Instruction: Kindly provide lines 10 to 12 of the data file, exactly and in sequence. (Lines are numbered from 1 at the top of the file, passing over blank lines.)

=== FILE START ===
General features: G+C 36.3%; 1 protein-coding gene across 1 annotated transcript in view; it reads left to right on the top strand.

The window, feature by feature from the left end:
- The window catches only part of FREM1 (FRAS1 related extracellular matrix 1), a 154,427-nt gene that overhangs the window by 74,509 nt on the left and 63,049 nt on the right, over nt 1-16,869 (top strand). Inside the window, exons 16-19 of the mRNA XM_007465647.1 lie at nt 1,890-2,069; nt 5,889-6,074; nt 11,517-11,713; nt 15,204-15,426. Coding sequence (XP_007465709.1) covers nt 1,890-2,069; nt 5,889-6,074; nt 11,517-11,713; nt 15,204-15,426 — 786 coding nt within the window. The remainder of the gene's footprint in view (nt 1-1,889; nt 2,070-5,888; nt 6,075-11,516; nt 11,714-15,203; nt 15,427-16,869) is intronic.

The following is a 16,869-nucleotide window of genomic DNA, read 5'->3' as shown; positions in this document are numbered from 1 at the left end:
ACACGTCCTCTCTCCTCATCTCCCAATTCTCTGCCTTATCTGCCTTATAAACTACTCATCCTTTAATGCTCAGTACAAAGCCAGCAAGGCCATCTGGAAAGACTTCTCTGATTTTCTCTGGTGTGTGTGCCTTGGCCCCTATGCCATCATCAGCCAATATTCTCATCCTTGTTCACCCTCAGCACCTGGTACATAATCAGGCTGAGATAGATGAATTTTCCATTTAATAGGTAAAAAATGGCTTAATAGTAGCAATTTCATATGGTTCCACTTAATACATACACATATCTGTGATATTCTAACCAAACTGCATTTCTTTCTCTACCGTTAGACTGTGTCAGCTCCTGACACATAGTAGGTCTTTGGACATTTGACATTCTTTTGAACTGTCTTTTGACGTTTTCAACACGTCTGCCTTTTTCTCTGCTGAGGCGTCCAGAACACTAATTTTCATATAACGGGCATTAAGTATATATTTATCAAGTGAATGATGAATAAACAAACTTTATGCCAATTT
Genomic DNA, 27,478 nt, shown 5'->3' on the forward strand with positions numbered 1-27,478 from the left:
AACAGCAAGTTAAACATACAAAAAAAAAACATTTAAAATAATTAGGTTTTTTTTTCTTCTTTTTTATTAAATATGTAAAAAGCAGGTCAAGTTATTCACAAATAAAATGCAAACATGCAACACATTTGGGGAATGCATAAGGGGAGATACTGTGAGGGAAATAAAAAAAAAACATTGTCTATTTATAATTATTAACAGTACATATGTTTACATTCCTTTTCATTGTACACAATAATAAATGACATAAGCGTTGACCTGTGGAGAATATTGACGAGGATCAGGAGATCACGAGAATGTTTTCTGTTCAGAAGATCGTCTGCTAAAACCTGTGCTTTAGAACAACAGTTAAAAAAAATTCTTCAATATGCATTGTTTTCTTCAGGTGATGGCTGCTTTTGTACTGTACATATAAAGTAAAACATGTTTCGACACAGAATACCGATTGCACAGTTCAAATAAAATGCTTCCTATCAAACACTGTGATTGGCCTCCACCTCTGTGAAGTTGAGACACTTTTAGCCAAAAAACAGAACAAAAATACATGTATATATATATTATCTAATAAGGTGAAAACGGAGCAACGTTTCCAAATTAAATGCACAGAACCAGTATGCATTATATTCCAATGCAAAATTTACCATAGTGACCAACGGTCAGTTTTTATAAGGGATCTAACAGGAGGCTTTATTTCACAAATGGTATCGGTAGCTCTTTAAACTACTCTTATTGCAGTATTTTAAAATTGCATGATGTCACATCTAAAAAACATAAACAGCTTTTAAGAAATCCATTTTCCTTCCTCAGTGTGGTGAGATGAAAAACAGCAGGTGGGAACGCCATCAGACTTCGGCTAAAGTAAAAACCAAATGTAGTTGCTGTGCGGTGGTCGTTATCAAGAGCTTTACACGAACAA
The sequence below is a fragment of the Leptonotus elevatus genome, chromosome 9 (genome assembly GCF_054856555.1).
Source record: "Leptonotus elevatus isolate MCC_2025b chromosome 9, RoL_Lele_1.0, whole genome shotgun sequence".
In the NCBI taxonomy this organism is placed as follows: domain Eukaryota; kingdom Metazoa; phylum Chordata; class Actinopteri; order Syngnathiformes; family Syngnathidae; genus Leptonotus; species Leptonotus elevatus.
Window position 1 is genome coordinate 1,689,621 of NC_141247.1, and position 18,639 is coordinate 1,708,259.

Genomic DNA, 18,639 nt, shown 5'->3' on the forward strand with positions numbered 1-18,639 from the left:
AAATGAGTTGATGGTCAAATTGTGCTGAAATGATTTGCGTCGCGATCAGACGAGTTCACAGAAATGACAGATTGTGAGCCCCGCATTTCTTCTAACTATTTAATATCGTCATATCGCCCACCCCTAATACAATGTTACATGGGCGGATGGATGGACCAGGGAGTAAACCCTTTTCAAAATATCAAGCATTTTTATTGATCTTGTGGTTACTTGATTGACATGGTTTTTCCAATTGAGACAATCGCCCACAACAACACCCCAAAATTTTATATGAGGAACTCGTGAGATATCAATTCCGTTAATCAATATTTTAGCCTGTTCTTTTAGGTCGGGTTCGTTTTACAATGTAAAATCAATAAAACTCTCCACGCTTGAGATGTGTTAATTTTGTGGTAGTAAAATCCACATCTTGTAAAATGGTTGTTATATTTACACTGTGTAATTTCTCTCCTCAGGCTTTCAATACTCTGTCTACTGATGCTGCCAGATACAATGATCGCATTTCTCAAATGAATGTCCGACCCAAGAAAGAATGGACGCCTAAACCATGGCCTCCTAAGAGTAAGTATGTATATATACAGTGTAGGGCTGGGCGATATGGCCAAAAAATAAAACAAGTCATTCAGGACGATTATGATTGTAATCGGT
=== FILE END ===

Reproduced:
In the NCBI taxonomy this organism is placed as follows: domain Eukaryota; kingdom Metazoa; phylum Chordata; class Actinopteri; order Syngnathiformes; family Syngnathidae; genus Leptonotus; species Leptonotus elevatus.
Window position 1 is genome coordinate 1,689,621 of NC_141247.1, and position 18,639 is coordinate 1,708,259.

Genomic DNA, 18,639 nt, shown 5'->3' on the forward strand with positions numbered 1-18,639 from the left: